Tortie Girls trays, set.

Add a Little Tortitude to Your Kitchen With Tortie Girls Trays

Today when Mimi and I stepped out to feed the birds it reminded me so much of the mornings I had spent out there with Cookie and later Kelly. I held off feeding the birds, got my stuff before the sun moved any higher, and was especially gratified when, in photographing the trays together, a little chickadee joined us, perching on the deck railing to be a part of the photo.

And what a way to honor the memory of my two senior girls during Adopt a Senior Pet Month.

About the trays

These are lightweight 10″ x 13″ pine wood trays each with a hand-colored and signed block print of my tortie girls, “The Goddess” and “The Roundest Eyes”, adhered in the bottom. Inside of the tray is painted pure white, outside and upper edge is painted pure black with a matte finish on the entire tray.

I usually print about a half-dozen of each block print in acrylic ink on rice paper, allow them to dry, and hand color each one individually with watercolors so I have them on hand. Of course, I am carefully observed in this operation by my feline studio supervisors. I sign each print when the embellishment is complete and store them in an acid-free sketchbook for framing or whatever else I may use them.

Sunshine and Mewsette observe my efforts.

Sunshine and Mewsette observe my efforts.

I give each tray a light sanding and paint each tray with acrylic paint. Sometimes kitties add their marks to this process, as you see.

Incriminating pawprints.

Incriminating pawprints.

I trim down the finished, colored print to fit inside the tray and adhere it into the bottom of the tray with acid-free mounting adhesive. Later I’ll add one coats of finish on the inside of the tray to protect the print.

The trays are good for decoration on a tabletop or wall, or to use to actually carry lightweight items but are not suitable as a hotpad or to carry heavy dishes or other items. If kept in direct sunlight the watercolors will fade in time but the inks and paints will not. They can be easily wiped down with mild detergent or diluted all-surface cleaner but not immersed in water.

The trays are handmade and may vary slightly in size and shape or have slight imperfections. You may see some paper wrinkling in these prints in the trays; the rice paper tends to pucker up when the ink dries with printing, then again when I watercolor them. I actually iron them to stretch them, but they are never entirely flat. I had originally wanted the prints to look as if they were printed on the trays themselves though that is impossible with the block printing technique, but I think the paper wrinkles adds an interesting element of texture to the trays.


You can purchase one tray or a set. Shipping is included in the price.

[ss_product id=’c7a6e16e-abe4-11e6-913d-002590787d08′ ]Handmade Feline, “Tortie Girls Trays”[/ss_product]


Tortie Girls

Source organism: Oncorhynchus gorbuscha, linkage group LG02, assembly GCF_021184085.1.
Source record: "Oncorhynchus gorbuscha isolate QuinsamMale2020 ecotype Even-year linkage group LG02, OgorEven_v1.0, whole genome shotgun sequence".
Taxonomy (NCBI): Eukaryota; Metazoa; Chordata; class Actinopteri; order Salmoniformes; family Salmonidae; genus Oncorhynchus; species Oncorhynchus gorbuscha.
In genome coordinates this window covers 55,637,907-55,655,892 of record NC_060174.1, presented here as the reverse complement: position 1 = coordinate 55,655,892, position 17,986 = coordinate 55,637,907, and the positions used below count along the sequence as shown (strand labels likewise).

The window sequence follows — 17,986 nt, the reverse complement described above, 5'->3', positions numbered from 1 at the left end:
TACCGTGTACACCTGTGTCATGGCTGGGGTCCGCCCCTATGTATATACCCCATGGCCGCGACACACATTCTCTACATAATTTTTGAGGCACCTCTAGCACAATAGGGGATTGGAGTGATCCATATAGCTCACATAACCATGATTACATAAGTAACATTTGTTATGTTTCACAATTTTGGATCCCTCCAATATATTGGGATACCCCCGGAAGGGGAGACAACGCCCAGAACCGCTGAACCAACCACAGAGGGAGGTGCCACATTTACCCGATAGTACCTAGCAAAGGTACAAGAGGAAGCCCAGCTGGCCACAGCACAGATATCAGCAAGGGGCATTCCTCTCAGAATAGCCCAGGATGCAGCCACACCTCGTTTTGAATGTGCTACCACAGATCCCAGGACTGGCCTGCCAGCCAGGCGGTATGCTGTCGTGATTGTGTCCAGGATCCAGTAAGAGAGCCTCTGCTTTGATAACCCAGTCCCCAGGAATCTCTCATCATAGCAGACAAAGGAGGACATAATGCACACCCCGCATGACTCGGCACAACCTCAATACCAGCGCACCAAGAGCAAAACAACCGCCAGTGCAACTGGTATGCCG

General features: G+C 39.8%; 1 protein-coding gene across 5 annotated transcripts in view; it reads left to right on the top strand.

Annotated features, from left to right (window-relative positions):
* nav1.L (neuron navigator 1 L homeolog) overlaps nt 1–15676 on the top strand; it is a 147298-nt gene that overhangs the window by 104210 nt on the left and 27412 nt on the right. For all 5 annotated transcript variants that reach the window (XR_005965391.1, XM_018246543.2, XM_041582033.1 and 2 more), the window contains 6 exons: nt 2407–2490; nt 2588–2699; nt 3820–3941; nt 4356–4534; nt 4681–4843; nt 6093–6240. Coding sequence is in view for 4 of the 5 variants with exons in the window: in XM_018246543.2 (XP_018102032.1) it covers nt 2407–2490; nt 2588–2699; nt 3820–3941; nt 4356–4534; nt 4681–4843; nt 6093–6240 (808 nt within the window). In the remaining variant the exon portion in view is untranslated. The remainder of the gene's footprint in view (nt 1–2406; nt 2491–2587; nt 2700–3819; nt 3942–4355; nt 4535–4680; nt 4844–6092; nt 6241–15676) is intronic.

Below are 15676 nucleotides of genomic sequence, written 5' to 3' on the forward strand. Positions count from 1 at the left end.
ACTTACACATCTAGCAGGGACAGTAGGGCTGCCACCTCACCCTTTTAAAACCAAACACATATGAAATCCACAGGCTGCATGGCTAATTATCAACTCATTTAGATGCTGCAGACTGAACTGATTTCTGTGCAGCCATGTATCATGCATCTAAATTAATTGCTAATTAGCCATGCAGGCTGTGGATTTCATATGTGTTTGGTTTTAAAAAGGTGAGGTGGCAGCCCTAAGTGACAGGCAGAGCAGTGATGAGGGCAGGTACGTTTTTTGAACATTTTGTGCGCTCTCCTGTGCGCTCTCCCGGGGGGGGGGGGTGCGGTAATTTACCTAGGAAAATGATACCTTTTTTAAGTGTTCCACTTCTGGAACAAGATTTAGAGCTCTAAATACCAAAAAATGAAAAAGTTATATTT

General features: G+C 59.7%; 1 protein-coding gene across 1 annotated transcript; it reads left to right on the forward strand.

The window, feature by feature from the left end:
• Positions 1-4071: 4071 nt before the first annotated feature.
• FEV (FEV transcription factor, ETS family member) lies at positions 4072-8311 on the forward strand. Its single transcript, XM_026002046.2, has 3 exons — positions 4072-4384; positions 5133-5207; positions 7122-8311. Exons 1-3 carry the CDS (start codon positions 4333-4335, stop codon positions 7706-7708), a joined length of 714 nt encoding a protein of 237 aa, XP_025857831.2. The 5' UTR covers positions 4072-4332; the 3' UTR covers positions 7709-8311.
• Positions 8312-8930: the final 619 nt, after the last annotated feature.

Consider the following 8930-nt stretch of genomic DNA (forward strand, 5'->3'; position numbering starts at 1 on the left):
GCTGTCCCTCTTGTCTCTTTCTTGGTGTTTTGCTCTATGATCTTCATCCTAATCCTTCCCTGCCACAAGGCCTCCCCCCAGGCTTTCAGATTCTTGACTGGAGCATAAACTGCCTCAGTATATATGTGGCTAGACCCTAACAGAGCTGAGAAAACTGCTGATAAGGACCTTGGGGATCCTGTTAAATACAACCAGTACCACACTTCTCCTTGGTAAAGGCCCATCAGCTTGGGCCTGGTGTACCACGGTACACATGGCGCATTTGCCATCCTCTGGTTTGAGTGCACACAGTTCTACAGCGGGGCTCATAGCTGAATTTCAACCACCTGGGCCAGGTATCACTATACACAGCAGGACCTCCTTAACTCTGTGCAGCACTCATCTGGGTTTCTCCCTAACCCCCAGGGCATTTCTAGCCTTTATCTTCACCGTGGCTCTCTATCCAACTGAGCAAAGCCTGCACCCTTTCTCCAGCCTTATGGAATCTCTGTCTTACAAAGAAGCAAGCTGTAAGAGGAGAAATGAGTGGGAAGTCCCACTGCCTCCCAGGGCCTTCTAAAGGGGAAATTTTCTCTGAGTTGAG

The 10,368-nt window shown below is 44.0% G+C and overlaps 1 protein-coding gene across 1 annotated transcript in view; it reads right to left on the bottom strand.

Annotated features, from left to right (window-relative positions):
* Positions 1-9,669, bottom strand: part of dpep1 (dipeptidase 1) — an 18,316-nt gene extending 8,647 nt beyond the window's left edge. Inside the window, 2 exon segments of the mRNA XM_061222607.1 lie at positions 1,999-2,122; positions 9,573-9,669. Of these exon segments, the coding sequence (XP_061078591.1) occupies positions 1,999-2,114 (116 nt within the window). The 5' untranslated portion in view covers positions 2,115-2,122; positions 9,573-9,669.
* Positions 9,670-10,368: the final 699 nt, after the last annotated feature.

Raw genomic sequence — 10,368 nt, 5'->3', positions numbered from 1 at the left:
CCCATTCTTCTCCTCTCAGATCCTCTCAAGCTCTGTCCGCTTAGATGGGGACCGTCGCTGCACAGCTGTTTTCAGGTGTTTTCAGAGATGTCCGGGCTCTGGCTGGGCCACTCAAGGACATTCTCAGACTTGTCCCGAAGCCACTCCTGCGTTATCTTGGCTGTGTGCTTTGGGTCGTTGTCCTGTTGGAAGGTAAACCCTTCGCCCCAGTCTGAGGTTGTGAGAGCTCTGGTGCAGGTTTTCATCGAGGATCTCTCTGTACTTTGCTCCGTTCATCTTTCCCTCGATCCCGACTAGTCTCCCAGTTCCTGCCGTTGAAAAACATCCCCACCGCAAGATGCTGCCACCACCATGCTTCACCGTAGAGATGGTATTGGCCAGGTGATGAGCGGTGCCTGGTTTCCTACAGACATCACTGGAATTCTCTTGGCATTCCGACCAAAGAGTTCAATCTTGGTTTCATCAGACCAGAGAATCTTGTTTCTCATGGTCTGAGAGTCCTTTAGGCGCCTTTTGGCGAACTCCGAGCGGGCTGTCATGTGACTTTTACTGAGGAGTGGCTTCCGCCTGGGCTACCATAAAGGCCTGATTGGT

I am unendingly inspired by my houseful of felines, especially those two tortoiseshell calicos, Cookie and Kelly. The framable prints, T-shirts and textiles are printed by hand by the artist from hand-cut linoleum block, then each individually is hand-tinted in bright tortie colors.

Tortie Girls tray, The Goddess.

Tortie Girls tray, The Goddess.

“The Goddess”

Well, everyone knows a fat cat who knows she’s beautiful, and Cookie would tell you that a woman with a round shape was once most desirable and an object of worship. That’s why I call her “The Goddess”.

Tortie Girls tray, The Roundest Eyes.

Tortie Girls tray, The Roundest Eyes.

“The Roundest Eyes”
Sometimes when I look at Kelly the only feature I can distinguish in all those tortie markings is her extremely round eyes.

Not everyone has the room for, or the use for, art on their wall, and I designed these block printed works to be versatile. I do offer them as prints on paper, but I’ve also printed them on sweatshirts, curtains, placemats, tote bags and so on—whatever will hold still long enough for the ink to dry. The black portion is printed in ink, then I go back into the prints and hand tint the shirts by painting ink into the design so that the color stays more durable through washing.

I sign and number each shirt, just as I would a print on paper.

Block printing is a technique wherein the artist carves the surface of a piece of linoleum, leaving raised areas which will become the image. Ink is rolled onto these raised areas, then a piece of paper is pressed against the block and when it’s lifted away the ink remains, leaving the image on the paper.

Because of the nature of the medium, each print is unique and ink coverage varies by the surface. Most artists consider this random activity to be part of the process of creating an individualized print, and along with the hand-painting makes a unique work of art.




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© 2016 | | Published by Bernadette E. Kazmarski

All images used on this site are copyrighted to Bernadette E. Kazmarski unless otherwise noted and may not be used without my written permission. Please ask if you are interested in using one in a print or internet publication. If you are interested in purchasing a print of this image or a product including this image, check to see if I have it available already. If you don’t find it there, visit “purchasing” for availability and terms.

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